Intended for healthcare professionals

General Practice

Effect of antidepressant drug counselling and information leaflets on adherence to drug treatment in primary care: randomised controlled trial

BMJ 1999; 319 doi: (Published 04 September 1999) Cite this as: BMJ 1999;319:612
  1. Robert Peveler, clinical reader in psychological medicine (rcp{at},
  2. Charles George, professor of clinical pharmacologyb,
  3. Ann-Louise Kinmonth, professor of general practicec,
  4. Michael Campbell, professor of medical statisticsd,
  5. Chris Thompson, professor of psychiatrya
  1. a Mental Health Group, University of Southampton, Royal South Hants Hospital, Southampton SO14 0YG
  2. b Clinical Pharmacology Group, Biomedical Sciences Building, Southampton SO16 7PX
  3. c General Practice and Primary Care Unit, Institute of Public Health Medicine, University of Cambridge, Cambridge CB2 2SR
  4. d School of Health and Related Research, University of Sheffield, Northern General Hospital, Sheffield S5 7AU
  1. Correspondence to: R Peveler
  • Accepted 20 May 1999


Objectives: To evaluate two different methods of improving adherence to antidepressant drugs.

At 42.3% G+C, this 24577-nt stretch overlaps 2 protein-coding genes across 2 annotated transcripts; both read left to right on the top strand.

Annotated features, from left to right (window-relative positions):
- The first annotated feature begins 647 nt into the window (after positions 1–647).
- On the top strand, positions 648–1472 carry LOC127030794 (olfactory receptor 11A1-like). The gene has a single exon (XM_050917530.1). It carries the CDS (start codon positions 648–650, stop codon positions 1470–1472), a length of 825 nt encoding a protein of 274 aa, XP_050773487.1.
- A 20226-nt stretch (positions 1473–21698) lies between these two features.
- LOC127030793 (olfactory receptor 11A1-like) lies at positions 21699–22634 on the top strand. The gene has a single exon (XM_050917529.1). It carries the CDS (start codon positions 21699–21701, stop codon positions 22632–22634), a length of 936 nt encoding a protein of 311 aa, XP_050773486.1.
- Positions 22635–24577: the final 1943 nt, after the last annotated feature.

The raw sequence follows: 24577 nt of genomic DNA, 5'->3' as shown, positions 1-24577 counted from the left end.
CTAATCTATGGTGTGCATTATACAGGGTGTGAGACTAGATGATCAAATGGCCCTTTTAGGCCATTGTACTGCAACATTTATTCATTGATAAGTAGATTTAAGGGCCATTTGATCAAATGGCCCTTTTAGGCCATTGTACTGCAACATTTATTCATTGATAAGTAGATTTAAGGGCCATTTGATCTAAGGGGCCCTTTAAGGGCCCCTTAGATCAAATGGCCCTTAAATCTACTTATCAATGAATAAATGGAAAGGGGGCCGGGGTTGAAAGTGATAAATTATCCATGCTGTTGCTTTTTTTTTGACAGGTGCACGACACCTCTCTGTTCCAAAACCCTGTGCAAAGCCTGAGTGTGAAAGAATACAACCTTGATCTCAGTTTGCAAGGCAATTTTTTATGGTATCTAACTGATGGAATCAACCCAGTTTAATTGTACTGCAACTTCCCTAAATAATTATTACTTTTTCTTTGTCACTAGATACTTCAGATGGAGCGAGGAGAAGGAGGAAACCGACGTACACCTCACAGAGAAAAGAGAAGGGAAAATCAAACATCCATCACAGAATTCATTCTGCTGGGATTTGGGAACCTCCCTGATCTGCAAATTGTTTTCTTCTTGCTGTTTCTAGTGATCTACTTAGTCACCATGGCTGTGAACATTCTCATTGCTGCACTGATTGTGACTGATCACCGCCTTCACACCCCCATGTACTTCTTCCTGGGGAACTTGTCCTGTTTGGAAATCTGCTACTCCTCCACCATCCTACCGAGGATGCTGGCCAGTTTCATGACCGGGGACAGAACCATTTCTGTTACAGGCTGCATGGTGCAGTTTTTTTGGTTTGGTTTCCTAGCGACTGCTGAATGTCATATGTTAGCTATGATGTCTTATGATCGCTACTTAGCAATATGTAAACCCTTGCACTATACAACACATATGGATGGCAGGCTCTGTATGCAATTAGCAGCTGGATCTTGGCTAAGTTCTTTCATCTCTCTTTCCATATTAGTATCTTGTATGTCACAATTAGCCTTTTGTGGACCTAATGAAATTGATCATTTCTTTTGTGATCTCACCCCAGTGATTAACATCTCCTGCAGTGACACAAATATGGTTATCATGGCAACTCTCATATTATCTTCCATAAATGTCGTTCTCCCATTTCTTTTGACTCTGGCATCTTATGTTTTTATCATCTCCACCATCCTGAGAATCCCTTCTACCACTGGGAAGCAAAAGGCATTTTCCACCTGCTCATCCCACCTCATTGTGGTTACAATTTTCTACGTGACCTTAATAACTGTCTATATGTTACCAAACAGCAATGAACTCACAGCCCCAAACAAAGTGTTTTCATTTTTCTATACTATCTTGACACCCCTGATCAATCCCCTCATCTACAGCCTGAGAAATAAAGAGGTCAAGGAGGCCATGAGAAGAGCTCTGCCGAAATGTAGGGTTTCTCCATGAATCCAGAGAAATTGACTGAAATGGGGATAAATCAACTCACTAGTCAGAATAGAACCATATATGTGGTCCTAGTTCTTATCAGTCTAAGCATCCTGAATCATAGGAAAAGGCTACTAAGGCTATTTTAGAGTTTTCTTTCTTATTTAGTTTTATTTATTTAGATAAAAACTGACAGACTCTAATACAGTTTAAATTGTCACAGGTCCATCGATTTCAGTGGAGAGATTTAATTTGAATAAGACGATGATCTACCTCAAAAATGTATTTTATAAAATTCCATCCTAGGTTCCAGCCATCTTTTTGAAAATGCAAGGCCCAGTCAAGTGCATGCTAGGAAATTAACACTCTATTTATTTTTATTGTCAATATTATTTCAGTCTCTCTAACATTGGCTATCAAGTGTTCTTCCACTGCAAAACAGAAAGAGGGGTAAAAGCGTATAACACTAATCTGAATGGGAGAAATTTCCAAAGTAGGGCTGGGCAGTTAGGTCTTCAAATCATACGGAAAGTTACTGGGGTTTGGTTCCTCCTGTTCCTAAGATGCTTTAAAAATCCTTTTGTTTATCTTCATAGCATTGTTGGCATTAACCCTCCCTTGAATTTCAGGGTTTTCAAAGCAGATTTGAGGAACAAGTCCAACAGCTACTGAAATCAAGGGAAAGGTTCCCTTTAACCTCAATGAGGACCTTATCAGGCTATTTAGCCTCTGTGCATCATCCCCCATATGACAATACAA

Design: Factorial randomised controlled single blind trial of treatment leaflet, drug counselling, both, or treatment as usual.

Setting: Primary care in Wessex

Participants: 250 patients starting treatment with tricyclic antidepressants.

Main outcome measures: Adherence to drug treatment (by confidential self report and electronic monitor); depressive symptoms and health status.

Results: 66 (63%) patients continued with drugs to 12 weeks in the counselled group compared with 42 (39%) of those who did not receiving counselling (odds ratio 2.7, 95% confidence interval 1.6 to 4.8; number needed to treat=4) Treatment leaflets had no significant effect on adherence. No differences in depressive symptoms were found between treatment groups overall, although a significant improvement was found in patients with major depressive disorder receiving drug doses of at least 75 mg (depression score 4 (SD 3.7) counselling v 5.9 (SD 5.0) no counselling, P=0.038).

Conclusions: Counselling about drug treatment significantly improved adherence, but clinical benefit was seen only in patients with major depressive disorder receiving doses ≥75 mg. Further research is required to evaluate the effect of this approach in combination with appropriate targeting of treatment and advice about dosage.

Key messages

  • Non-adherence is a serious problem in the treatment of depression by general practitioners

  • In this study a brief psychosocial intervention delivered by a nurse greatly improved adherence

  • Clinical benefit was apparent only in patients with major depressive episodes on higher doses of drugs

  • Counselling should be targeted at patients with symptoms of at least moderate severity and combined with therapeutic drug doses


  • Funding Medical Research Council (grant G9322875). Dothiepin for electromechanically monitored patients was donated by Knoll pharmaceuticals.

  • Competing interests None declared.

  • Accepted 20 May 1999
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